You might be thinking right about now.... if my long distance carrier for my home, my personal and business calling card services is the same company, and if they had my cell phone number on file, why couldn't they call me on my cell phone, or email me at work(data they also have since my business contact email is on file with them as well), or even call me at my work extension which I had forwarded to my office in China, to really verify it was me that was using my personal calling card? They obviously have all of this information about me in their database(s) somewhere, right? Does it make sense that they sent me a letter at home to inquire about my usage from China, really expecting if it was me who was using the calling card from China to respond? On top of them stopping my usual long distance plan as a way to stop any illegal use of my calling card even though I never responded to them regarding their inquiries?



I was thinking the exact same thing. This was a horrible user experience. I was penalized for using the service I signed up for, and apparently within the same company who provides me this service and the other services, they couldn't get enough data on me to actually try to contact me except via a letter. The long distance department couldn't figure out my cell phone number or my work number even though I am sure though my name appears for all three of the services I use with this company. Why wouldn't the department who had concern about my calling card usage from China have access to my other contact information? The data is obviously stored somewhere, but somehow is not accessible together? This kind of thing, having to move from one data source to another to get or set information is just silly. And very frustrating for the end user.



This experience got me to thinking about Solaris users. It has to be just as frustrating for users to move from one application to another to configure or get data regarding your system. Why, if it is all on the same system, should you have to use one application to get the data regarding, say for example, what devices are available on your system, and then go to another application to configure these devices for a filesystem or use in a volume manager? You shouldn't have to do that. It should all be integrated for seamless interaction and execution.



In Solaris 10 we have made many strides toward integration of what used to be disparate utilities and services in to one coherent and cohesive user experience. There are many examples of the enhanced usability, and thus the enhanced user experiences, of Solaris 10. Here are a few:


  • Solaris Volume Manager(SVM) integration with Solaris Install and Upgrade makes it much easier to configuration volumes during installation. SVM is also integrated with Flash and the Solaris Dynamic Reconfiguration(DR) utility.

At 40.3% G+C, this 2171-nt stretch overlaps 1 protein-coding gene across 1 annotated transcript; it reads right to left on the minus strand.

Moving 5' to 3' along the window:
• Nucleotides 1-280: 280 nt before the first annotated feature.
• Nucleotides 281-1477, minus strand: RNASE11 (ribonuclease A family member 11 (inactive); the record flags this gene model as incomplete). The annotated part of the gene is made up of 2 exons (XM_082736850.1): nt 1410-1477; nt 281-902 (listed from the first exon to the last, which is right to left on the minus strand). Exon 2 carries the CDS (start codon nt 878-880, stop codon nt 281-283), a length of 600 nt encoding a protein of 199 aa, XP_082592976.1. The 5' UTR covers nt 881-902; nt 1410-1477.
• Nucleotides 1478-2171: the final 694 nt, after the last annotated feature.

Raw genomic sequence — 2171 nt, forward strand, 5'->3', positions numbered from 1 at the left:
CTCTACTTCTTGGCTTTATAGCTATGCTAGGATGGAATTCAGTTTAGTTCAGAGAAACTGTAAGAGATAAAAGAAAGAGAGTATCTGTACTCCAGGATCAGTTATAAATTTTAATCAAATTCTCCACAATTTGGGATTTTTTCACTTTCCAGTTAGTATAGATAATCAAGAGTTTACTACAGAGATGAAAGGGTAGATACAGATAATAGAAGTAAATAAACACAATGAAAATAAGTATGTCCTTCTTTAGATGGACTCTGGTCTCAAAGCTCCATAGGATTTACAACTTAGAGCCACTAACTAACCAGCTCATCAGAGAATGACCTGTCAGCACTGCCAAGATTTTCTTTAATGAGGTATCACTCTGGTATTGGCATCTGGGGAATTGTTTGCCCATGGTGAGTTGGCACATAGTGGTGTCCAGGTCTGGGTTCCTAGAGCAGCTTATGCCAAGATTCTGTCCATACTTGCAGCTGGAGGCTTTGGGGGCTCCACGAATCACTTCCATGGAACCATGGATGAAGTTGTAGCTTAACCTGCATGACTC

• Service Management Facility(SMF) in Solaris 10. This utility enables users to view system-wide service status, manage services not just individual process, specify dependencies between services to allow Solaris to self-heal when a service with dependencies stops.

  • Fault Management Architecture(FMA) in Solaris 10. FMA provides structured log files for telemetry data. It also provides live diagnosis updates without reboots. Fault messaging is now standardized. No longer does the user have to sift through the system syslog to find system messages that indicate symptoms of a problem.


Obviously, there is more we can do with Solaris regarding the user experience. We are continually working on this and are open to real life user experiences with Solaris. Have thoughts or ideas? Feel free to comment to on this posting. Soon, we will have an OpenSolaris Solaris approachability community available as well for your comments and suggestions.


Thanks for listening....

1Just to prove I was really in China, here are a few photos from my trip...

\*This first one is a gazebo in the Forbidden City, Imperial Gardens in Beijing



\*This one is a picture of the 'mask' dance. A traditional Chinese dance I went to see at the Lao She Tea House in Beijing. In this dance the performer changes masks almost instantaneously before your eyes. It was really amazing...

2 I know what you are thinking... that this was just a ploy to get me to upgrade my long distance plan. That thought crossed my mind too. But, if this is true, this is the worst way to get someone to sign up for more service.

Comments:

You could save yourself a ton of angst by checking out VOIP there is a deluge of solutions out there that you could use to call China, Europe, Australia, Canada and not pay a cent more than your basic monthly fee. You phone also travels with you and if you choose to you can use the video option and see your son every time you are away from him. (Disclaimer)This is not my business, I just use it and love it.www.5linx.com.

Posted by Obi Nwachukwu on October 01, 2009 at 07:34 PM MST #

It happened to me in the Phillipines, I dropped the company and went with skype!
Good Blog

Posted by John Ward on April 22, 2010 at 05:35 AM MST #

It happened to me in the Phillipines, I dropped the company and went with skype!
Good Blog

Posted by John Ward on April 22, 2010 at 05:46 AM MST #